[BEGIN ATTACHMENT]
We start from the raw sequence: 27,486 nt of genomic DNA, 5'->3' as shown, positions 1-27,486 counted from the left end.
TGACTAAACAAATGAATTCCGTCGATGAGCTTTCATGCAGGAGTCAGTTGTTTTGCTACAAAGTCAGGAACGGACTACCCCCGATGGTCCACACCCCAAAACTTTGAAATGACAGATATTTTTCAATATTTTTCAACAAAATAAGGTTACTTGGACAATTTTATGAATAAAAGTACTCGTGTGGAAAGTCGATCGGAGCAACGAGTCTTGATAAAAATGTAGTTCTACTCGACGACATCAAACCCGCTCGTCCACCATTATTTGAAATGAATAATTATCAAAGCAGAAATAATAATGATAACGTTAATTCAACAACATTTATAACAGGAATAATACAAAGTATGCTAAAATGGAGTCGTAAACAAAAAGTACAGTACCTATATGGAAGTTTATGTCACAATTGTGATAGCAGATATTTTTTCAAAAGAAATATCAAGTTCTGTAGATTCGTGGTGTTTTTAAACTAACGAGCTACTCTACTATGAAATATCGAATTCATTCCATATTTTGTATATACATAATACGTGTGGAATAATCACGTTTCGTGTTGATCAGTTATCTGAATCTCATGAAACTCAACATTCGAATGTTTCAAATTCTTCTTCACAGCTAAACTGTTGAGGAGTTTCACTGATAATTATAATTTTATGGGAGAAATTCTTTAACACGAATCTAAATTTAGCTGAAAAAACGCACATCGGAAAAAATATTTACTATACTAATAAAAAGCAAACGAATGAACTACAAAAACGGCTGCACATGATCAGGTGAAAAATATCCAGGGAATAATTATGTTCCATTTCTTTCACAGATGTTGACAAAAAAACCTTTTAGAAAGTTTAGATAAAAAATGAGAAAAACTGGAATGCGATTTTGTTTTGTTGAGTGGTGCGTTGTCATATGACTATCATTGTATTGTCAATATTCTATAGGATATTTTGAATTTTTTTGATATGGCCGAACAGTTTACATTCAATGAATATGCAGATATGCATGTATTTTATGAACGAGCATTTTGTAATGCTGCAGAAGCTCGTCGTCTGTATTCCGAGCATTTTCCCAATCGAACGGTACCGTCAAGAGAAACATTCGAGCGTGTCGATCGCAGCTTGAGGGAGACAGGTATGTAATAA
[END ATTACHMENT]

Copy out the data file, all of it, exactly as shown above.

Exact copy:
We start from the raw sequence: 27,486 nt of genomic DNA, 5'->3' as shown, positions 1-27,486 counted from the left end.
TGACTAAACAAATGAATTCCGTCGATGAGCTTTCATGCAGGAGTCAGTTGTTTTGCTACAAAGTCAGGAACGGACTACCCCCGATGGTCCACACCCCAAAACTTTGAAATGACAGATATTTTTCAATATTTTTCAACAAAATAAGGTTACTTGGACAATTTTATGAATAAAAGTACTCGTGTGGAAAGTCGATCGGAGCAACGAGTCTTGATAAAAATGTAGTTCTACTCGACGACATCAAACCCGCTCGTCCACCATTATTTGAAATGAATAATTATCAAAGCAGAAATAATAATGATAACGTTAATTCAACAACATTTATAACAGGAATAATACAAAGTATGCTAAAATGGAGTCGTAAACAAAAAGTACAGTACCTATATGGAAGTTTATGTCACAATTGTGATAGCAGATATTTTTTCAAAAGAAATATCAAGTTCTGTAGATTCGTGGTGTTTTTAAACTAACGAGCTACTCTACTATGAAATATCGAATTCATTCCATATTTTGTATATACATAATACGTGTGGAATAATCACGTTTCGTGTTGATCAGTTATCTGAATCTCATGAAACTCAACATTCGAATGTTTCAAATTCTTCTTCACAGCTAAACTGTTGAGGAGTTTCACTGATAATTATAATTTTATGGGAGAAATTCTTTAACACGAATCTAAATTTAGCTGAAAAAACGCACATCGGAAAAAATATTTACTATACTAATAAAAAGCAAACGAATGAACTACAAAAACGGCTGCACATGATCAGGTGAAAAATATCCAGGGAATAATTATGTTCCATTTCTTTCACAGATGTTGACAAAAAAACCTTTTAGAAAGTTTAGATAAAAAATGAGAAAAACTGGAATGCGATTTTGTTTTGTTGAGTGGTGCGTTGTCATATGACTATCATTGTATTGTCAATATTCTATAGGATATTTTGAATTTTTTTGATATGGCCGAACAGTTTACATTCAATGAATATGCAGATATGCATGTATTTTATGAACGAGCATTTTGTAATGCTGCAGAAGCTCGTCGTCTGTATTCCGAGCATTTTCCCAATCGAACGGTACCGTCAAGAGAAACATTCGAGCGTGTCGATCGCAGCTTGAGGGAGACAGGTATGTAATAA